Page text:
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In conversation with Dr Mehreen Qazi

Mehr had an option to go back to her family in Kashmir or would have simply opted out but she chose to serve the nation - Sabeer Ahluwalia

1. Ma’am firstly could you give me a brief background about yourself please?

I am a Senior Consultant in Medicine department at Max hospital Noida. I head a unit having two more consultants and 12 resident doctors. 

 2. Do you have a private clinic or do you practice at a hospital, or both?

I also practice in private sector. 

3. So far how many opportunities have you had to come across people testing positive for Covid-19, on an average?

Our OPD averages 700-1000 patients. Since the lockdown the inflow has reduced to 15-20 emergency surgical patients. Presently elective surgeries have been postponed. Since we are in group 2 we deal with acute surgical disorders. As per the international guidelines all such patients are considered as covid positive till proved otherwise. Hence its imperative that the whole surgico anaesthetic team take precautions to prevent transmission of the virus. 

 4. How are you as a doctor ensuring that you are safe and protected from this deadly virus?

We get three N 95 masks for one month, so we use them on alternate basis. We have also reduced staff to prevent congestion in the wards.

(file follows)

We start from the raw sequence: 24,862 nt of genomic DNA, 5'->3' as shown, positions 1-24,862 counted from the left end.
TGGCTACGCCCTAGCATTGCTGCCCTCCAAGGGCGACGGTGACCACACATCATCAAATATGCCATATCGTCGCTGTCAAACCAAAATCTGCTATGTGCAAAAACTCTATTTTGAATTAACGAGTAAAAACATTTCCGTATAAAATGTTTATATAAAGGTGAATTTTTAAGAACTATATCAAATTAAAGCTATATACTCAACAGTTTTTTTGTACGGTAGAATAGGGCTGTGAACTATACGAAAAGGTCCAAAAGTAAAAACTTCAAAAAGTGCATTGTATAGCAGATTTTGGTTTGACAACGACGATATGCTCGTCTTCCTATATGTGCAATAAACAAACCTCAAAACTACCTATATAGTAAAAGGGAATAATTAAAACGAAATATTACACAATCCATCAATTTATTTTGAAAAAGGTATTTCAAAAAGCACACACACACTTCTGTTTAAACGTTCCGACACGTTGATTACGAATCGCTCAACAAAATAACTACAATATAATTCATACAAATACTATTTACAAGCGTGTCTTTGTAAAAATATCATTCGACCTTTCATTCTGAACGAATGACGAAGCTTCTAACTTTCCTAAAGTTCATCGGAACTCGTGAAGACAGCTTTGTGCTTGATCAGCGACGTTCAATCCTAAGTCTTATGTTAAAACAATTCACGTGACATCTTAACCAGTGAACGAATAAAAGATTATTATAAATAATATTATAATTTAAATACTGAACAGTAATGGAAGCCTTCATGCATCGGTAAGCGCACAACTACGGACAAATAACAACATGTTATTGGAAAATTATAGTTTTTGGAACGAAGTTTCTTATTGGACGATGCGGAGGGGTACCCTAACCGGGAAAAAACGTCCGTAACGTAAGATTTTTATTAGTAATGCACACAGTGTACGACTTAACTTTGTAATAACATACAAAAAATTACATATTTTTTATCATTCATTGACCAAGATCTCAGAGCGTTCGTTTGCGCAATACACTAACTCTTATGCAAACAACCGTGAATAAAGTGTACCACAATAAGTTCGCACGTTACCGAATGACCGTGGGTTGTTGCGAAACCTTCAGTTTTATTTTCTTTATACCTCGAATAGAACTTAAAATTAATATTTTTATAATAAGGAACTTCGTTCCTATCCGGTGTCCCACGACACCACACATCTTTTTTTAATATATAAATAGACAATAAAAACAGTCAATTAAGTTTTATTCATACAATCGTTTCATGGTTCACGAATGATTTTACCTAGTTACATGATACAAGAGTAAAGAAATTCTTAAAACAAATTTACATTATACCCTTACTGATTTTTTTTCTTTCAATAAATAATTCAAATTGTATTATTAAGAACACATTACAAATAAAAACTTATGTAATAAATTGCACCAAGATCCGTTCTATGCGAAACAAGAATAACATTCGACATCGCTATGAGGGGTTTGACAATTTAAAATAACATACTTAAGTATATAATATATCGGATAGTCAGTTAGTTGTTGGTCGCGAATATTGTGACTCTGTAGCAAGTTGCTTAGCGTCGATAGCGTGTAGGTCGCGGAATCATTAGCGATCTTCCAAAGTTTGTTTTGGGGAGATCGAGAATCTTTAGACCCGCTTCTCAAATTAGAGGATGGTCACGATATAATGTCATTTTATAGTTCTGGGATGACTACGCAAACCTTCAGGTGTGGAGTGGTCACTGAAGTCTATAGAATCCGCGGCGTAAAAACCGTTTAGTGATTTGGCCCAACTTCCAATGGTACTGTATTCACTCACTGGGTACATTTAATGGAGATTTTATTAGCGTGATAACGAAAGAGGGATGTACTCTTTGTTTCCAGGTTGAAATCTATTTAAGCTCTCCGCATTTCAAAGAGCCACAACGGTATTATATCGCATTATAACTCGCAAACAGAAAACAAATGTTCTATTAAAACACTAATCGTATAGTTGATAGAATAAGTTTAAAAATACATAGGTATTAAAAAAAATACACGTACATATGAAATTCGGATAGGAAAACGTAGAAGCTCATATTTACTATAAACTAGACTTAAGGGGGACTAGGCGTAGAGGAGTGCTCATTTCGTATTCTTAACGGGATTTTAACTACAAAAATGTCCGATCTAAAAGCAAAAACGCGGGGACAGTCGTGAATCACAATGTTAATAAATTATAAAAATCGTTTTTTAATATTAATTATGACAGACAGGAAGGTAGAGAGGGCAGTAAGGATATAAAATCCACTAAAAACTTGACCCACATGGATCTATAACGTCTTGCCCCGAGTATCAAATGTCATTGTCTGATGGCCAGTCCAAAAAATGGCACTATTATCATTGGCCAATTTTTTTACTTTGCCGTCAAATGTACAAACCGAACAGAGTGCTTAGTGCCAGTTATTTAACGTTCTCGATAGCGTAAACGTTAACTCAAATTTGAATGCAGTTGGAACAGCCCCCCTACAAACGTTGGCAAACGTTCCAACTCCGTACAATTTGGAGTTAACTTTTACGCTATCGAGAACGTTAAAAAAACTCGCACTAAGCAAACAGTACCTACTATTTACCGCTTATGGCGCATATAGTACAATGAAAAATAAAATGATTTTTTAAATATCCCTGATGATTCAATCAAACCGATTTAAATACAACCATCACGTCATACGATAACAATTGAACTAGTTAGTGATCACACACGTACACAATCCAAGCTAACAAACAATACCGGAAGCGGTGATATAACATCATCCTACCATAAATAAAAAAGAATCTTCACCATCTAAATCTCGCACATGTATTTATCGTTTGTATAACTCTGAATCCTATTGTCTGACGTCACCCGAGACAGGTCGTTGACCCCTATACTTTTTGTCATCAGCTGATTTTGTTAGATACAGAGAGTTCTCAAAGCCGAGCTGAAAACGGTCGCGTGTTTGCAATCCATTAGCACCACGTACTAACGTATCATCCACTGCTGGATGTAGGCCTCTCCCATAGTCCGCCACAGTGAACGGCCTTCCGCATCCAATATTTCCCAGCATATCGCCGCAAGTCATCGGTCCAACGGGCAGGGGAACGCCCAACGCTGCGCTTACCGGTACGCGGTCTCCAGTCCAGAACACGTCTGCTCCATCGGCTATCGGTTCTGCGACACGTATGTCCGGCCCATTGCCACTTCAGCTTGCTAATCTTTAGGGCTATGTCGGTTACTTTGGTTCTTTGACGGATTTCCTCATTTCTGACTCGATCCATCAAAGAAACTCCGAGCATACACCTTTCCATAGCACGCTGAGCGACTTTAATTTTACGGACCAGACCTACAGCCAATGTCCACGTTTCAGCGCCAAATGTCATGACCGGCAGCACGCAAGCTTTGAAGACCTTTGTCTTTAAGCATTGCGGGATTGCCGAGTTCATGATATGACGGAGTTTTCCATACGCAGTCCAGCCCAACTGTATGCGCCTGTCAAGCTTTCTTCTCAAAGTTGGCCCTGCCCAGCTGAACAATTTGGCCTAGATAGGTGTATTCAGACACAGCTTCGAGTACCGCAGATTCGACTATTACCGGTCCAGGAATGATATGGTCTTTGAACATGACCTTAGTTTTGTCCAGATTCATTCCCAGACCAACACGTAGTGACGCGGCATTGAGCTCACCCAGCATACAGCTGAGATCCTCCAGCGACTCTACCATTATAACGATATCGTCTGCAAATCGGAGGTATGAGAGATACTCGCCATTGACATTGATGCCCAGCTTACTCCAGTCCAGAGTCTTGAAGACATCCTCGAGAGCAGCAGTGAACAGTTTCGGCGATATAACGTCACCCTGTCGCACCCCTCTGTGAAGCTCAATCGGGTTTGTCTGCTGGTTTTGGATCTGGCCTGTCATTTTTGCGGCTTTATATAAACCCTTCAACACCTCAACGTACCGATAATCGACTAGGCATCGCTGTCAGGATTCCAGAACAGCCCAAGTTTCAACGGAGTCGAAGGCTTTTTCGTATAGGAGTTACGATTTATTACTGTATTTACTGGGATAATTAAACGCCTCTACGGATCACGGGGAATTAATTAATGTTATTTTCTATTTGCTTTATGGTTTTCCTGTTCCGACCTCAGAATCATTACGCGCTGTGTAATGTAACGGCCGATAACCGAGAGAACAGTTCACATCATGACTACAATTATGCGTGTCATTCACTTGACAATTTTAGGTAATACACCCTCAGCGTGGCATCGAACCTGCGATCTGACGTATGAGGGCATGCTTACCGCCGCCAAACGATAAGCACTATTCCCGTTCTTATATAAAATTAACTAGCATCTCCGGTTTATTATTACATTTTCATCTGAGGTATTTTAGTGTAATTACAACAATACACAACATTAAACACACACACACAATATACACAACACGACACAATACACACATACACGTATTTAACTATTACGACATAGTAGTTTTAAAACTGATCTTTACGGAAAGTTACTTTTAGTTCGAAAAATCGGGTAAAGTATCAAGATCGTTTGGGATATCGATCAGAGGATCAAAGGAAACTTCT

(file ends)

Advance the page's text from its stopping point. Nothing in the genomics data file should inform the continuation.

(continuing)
5. Is there a scarcity of gear? If yes, how do you manage?

In the theater we are using HIV safety kits as PPE kits are not freely available. However we have devised our own washable and reusable safety overalls. 

6. Could you please narrate some of your most inspiring experiences?

In one of the suspected covid patient requiring surgery we had to resort to CT scan as primary investigation which detected lung infiltrates. The patient required post op ventilation for a week. Meanwhile his RT pcr came negative twice. 

7. What has been your most challenging aspect since the lockdown?

The non availability of PPE kits, prolonged time for covid test and above all the absence of high speed internet has been hampering our efforts to combat this pandemic. 

8. What drives you to serving your country and humanity so selflessly day after day despite knowing you will be encountering potential life threatening situations?

The job of a treating doctor is to save lives and this is the goal that keeps me and my team alert and geared up to fight...We do not need to be afraid of death, our fate cannot be taken away from us. Be it a doctor or soldier, both are warriors, one at the hospital and another at the borders to safeguard our own people. Death is inevitable so better to go down fighting. 

And still we point fingers on our Kashmiri brother and sisters and they have to prove their patriotism again and again.



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